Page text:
Interview with Julia Dahl, author of Run You Down

03 Sep 2015

Tell us a little bit about your new release, Run You Down.

Run You Down is the sequel to Invisible City and follows NYC tabloid reporter Rebekah Roberts as she investigates the mysterious death of a young Hasidic Jewish mother in upstate New York. The book introduces readers to Rebekah’s mother, Aviva, who left her insular Hasidic community as a teenager and has struggled to create a life for herself outside the ultra-religious world of her youth.

What’s rocking your world this month?

I recently finished reading Laura McHugh’s debut novel “The Weight of Blood” and completely fell in love with it. I was reading it, standing up, on crowded subways to and from work. I met Laura at Thriller Fest this year. We were both nominated for Best First Novel and losing to her was, honestly, kind of an honor. I can’t wait to read what she does next.

I also just finished watching “Bloodline” on Netflix. In my fantasy world, I get to write for a moody, intelligent show like that. Ben Mendelsohn’s performance as the eldest son of a prominent Florida Keys family is the best piece of acting I’ve seen in years.

What is the one movie that you can quote the most?

The Big Lebowski, dude.

How does writing about crime for CBSNews.com effect the novels you write?

Being attuned to the news helps me see patterns in crime and criminal justice, and even though I mostly focus on breaking news at my current job, I’m always paying attention to things I see happening over and over: mass shootings, wrongful convictions, family violence. When I’m working on creating a novel, I tend to have a specific injustice (or set of injustices) in mind that I want to tackle. From secrecy in insular communities to the perils of intolerance, it’s usually something I think is worthy of investigation and attention, but that I haven’t been able to delve deeply into as a reporter.

I also think that, in general, being a journalist helps me keep my prose tight, and reminds me that each paragraph and scene needs to have a purpose, and keep the story moving forward.

How do you like to spend a rainy day?

Either sitting on my porch writing, or napping.

Pretend you qualified for the Olympics this year. What sport would you compete in?

Um…napping?

What’s your favorite quote from Run You Down?

I’m not sure it’s my favorite (I don’t think I can pick a favorite!), but I definitely like this paragraph from Aviva’s first chapter – when she first experiences life outside the shtetl of Borough Park:

“The ride to Florida was thirty-two hours of sticky floors and sneezing strangers and body odor and anticipation. At a truck stop in Virginia there was food on a conveyor belt. Heaping meals of greasy brown and yellow and white that glowed beneath heat lamps. In North Carolina we put quarters into televisions attached to hard plastic chairs and watched a game show while we waited for a transfer. There was vomit in the sink of the rest stop in Georgia. Bloody menstrual pads overflowing the courtesy bins in the bathroom stalls. Door latches broken, coffee burnt, half-dressed women, dead-eyed men, inconsolable children, and everywhere fluorescent bulbs blinking and buzzing overhead. It was all ugliness and sorrow – exactly as I’d been warned the goyish world would be.”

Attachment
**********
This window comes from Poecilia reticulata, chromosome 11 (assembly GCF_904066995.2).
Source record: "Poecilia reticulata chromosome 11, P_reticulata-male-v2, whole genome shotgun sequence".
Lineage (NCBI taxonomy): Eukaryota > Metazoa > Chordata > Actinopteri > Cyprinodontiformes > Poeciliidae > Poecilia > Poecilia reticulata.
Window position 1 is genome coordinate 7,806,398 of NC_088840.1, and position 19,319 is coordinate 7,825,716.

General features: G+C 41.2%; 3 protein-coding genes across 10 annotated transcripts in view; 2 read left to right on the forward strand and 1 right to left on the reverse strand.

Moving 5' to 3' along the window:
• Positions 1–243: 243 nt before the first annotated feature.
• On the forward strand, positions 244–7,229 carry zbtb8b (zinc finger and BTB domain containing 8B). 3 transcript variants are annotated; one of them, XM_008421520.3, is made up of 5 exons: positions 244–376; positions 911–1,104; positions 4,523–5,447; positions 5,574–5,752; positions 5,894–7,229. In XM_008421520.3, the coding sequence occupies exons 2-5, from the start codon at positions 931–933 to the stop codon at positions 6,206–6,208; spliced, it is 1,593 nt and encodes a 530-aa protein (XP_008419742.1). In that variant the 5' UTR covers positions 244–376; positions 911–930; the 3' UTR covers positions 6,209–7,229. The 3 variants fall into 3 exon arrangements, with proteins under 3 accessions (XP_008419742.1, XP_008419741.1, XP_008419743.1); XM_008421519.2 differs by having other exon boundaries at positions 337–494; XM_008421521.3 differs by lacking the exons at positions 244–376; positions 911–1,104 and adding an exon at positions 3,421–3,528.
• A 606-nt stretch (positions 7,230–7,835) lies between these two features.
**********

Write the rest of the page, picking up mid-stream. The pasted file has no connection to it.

Do you have a favorite local bookstore we can give a shoutout to?

I am incredibly lucky to live in a place (New York City) with a wealth of bookstores. Personal favorites are Book Court, Mysterious Bookshop, Community Bookstore, and Greenlight Books.

Do you have a motto, quote or philosophy you live by?

I have two:

“Talk about a dream, try to make it real.” – Bruce Springsteen

“The ancient commission of the writer has not changed. He is charged with exposing our many grievous faults and failures, with dredging up to the light our dark and dangerous dreams for the purpose of improvement. Furthermore, the writer is delegated to declare and to celebrate man’s prove capacity for greatness of heart and spirit – for gallantry in defeat – for courage, compassion and love.” – John Steinbeck

julia

Julia Dahl is the author of the new book Run You Down.

Connect with Julia
Author Website
 Twitter

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Run You Down: A Novel (Rebekah Roberts Novels)

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Taylor

Taylor loves books with a heavy dose of absurdity, hilarity, and beautiful prose. She is a marketer, adventurer, nature-lover, Hufflepuff, wannabe world traveler, and advocate of laughter.